Death at a Funeral
It was a bit of a surprise
to find the quintessentially American director Frank Oz (who was the voice
of Miss Piggy before helming such interesting comedies as Little Shop of
Horrors, Dirty Rotten Scoundrels, Bowfinger and In and Out) at
the helm of this very dark, very British farce.
Of course, he may simply be
doing penance for his last film, the nearly unbearable 2005 remake of The
Death at a
Funeral, you realize that it is actually a rather comfortable fit for
Oz's directing style. It is also a fine rebound from that last
stinker. Death at a Funeral has its flaws, but in general it
is an outrageous drawing room comedy in the tradition of Peter Sellers and
Terry Thomas.Yet, watching
The film takes place in an
old family manor in the English countryside, where the patriarch is being buried.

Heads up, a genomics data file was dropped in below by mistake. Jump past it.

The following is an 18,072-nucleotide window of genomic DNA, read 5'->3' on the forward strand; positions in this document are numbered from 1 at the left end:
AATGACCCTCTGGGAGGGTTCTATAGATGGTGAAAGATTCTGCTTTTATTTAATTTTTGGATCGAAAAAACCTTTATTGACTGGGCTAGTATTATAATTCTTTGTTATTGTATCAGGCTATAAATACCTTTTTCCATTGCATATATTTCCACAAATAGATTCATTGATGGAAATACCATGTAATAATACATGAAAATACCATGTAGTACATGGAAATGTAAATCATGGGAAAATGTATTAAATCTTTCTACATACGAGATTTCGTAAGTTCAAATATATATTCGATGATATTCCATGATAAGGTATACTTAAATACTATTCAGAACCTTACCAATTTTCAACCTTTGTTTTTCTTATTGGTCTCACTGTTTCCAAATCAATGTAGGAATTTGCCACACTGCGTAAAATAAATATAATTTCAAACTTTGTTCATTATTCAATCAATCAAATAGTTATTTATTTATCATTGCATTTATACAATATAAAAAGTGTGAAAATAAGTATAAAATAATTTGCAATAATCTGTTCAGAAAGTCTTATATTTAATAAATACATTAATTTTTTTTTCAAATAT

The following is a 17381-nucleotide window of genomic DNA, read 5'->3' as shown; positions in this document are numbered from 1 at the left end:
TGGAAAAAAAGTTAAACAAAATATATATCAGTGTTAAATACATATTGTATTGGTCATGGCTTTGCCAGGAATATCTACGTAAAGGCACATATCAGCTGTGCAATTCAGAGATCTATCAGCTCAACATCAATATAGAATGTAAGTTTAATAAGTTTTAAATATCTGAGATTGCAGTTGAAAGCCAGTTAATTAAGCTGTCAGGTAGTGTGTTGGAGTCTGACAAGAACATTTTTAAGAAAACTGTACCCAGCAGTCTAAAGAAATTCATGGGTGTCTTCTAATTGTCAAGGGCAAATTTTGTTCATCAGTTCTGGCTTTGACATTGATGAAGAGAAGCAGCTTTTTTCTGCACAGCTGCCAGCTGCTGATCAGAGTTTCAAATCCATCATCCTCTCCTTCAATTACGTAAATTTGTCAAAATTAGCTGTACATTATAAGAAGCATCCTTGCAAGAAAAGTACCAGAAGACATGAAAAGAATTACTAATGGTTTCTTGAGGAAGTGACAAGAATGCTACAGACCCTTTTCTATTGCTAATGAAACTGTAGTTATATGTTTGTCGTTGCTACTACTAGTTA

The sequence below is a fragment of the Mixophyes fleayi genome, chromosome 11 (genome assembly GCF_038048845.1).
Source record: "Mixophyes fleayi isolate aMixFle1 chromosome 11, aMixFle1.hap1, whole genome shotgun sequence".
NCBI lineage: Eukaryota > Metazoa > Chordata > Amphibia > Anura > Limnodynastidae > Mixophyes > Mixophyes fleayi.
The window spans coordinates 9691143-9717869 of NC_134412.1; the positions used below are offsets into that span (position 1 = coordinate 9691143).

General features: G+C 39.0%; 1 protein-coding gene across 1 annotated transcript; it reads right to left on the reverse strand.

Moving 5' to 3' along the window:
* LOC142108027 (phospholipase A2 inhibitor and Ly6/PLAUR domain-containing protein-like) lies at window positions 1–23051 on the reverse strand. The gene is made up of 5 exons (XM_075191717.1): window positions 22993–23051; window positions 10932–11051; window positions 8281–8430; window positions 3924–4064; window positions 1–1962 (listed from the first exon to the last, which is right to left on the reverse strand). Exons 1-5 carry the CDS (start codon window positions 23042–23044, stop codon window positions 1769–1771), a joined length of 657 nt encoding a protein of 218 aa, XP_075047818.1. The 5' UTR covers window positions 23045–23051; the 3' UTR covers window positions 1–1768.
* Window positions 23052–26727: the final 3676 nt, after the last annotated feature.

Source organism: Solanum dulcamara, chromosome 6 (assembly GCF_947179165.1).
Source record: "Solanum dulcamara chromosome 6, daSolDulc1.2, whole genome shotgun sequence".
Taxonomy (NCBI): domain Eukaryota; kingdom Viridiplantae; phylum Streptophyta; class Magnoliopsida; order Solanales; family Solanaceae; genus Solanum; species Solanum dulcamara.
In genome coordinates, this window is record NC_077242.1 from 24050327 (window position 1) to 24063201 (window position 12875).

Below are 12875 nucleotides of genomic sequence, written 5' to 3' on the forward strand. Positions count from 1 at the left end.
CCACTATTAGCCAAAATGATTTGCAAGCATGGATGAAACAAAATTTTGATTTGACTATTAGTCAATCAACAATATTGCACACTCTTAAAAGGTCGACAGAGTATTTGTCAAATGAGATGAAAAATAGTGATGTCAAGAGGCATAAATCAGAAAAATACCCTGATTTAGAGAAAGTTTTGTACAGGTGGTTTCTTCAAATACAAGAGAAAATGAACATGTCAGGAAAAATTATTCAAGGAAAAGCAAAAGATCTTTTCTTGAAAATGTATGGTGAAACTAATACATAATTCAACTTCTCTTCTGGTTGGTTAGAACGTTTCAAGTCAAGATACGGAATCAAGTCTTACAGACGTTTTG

Now, this might seem an odd
setting for a wild comic romp, but that is really the whole point.
This upper-crust family is trying desperately to maintain order and a stiff
upper lips as mayhem escalates around them.
This is a Brit comic staple
that never quite loses its wit -- the inability to show emotion and just let
go. With drugs, blackmail, jealousy, sex, violence, secrets,
homosexuality, anger and adultery all swirling around the proceedings, most
of the fun is watching the family trying to pretend that none of these
things are really happening.
Probably too many gags in
Death at a Funeral don't work to recommend it completely, but a high
enough percentage do hit the mark, so it is definitely worth your time.
You see many of the jokes coming, but that doesn't stop the fact that at
many points you will be unable to stifle the laughter.
More importantly, it's good
to see the old Frank Oz back.
Jay S. Jacobs
Copyright ©2007 PopEntertainment.com. All rights reserved.
Posted: September 1, 2007.